“It’s real hard to do, and it can take a lot out of you,” said Brisbaine. “Training a person in this is a challenge.”
According to Brisbaine, as former gang members, he and his colleagues have access to a culture that can be exclusive. With street credibility earned through gang activity, doing prison time and even doing favors for gang leaders, the code dictates that these veterans are respected and have a “license to operate” or permission to move freely through gang territories.
However, they must make it clear to authorities and gang members that they no longer participate in or approve of gang activity. At the same time, they cannot verbally reprimand gang members, because that can lead to alienation.
“It’s complicated,” explained Palmdale probation officer Eric Francis. “It is a struggle for (gang interventionists) to remain on the edge of a way of life that they adhered to so ardently. In some cases, it was a family rite of passage. It was a lifestyle that they threw their allegiance to and reaffirmed that with clothing, nicknames, and tattoos. These things gave them a sense of identity, community, as well as income from crime.”
“The street has a hell of a pull,” said Aquil Basheer, who runs the interventionist training course Professional Training Institute of Intervention (PTII) in Los Angeles. “That’s one of the biggest barriers that we face in this work.”
Alex Alonso, founder of streetgangs.com, believes that it is worth the risk to rely on the work of ex-gang members, because they can act as a bridge to reduce violence. “Even though you are taking a chance,” says Alonso, “these people can provide you with options and better opportunities for reconciling situations more effectively than law enforcement can.”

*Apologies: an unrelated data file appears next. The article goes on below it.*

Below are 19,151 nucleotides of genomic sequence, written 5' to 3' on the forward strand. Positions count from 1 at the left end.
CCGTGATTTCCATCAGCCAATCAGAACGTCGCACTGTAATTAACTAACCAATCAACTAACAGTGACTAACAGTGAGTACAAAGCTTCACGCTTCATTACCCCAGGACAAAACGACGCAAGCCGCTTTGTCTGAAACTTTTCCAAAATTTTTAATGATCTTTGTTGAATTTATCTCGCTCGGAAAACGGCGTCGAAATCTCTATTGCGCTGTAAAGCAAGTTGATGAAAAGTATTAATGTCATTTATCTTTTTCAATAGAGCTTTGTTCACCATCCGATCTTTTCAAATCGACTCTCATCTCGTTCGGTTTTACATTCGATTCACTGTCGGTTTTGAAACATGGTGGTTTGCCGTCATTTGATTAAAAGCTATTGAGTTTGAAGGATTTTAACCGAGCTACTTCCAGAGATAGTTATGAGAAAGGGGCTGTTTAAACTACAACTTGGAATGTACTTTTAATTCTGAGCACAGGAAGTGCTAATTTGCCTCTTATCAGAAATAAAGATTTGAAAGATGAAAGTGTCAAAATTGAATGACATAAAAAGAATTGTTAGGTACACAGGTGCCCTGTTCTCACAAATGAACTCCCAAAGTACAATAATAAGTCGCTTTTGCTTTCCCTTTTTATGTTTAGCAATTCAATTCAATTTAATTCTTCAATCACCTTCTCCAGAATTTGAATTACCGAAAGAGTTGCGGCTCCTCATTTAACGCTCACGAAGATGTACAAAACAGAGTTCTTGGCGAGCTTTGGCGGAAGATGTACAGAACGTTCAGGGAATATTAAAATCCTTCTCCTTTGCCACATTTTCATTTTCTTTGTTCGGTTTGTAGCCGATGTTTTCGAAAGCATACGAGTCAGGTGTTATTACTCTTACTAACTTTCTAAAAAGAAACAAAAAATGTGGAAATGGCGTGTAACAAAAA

When interventionist Ronald Barron was shot to death last February by a graffiti tagger he confronted, other interventionists were called on to spread the word that the killing was not gang-related, thwarting possible retaliation.
When gangs held parties in parks known as “Hood Days,” interventionists negotiated with rival gangs to prevent gun-toting gatecrashers. “The reality is,” Alonso explained, “the ex-gangbangers can talk to people cops can’t talk to. Therefore, it is just good business for those two forces to come together.”
Although former gangsters and police have come together to prevent violent situations from occurring, the funding some of these programs rely on, particularly in the AV, has been reduced due to the budget deficit California is facing.
“We have experienced a drop in funding for our program,” commented Paul Greene, gang counselor with Quartz Hill’s Out of It and Proud of It (OIPI). “The donations and government funding has gone down in the last six years. Prior to 2004, we used to enjoy yearly donations ranging from $500,000-$850,000. Since 2004, we have been able to get $125,000-$350,000. Many of our gang intervention specialists are volunteers. Some are ex-gang members, some aren’t. We just want to keep the program going to rehabilitate past gang members and reach those kids who are at-risk due to their behavior, environment, etc.”
The ability to reach these at-risk people is more challenging because of decreased funding, pointed out probation officer Francis. However, he stressed, that is not an excuse to neglect making an effort to teach these men and boys the skills, standards of behavior, and mindsets to enable them to be productive members of society.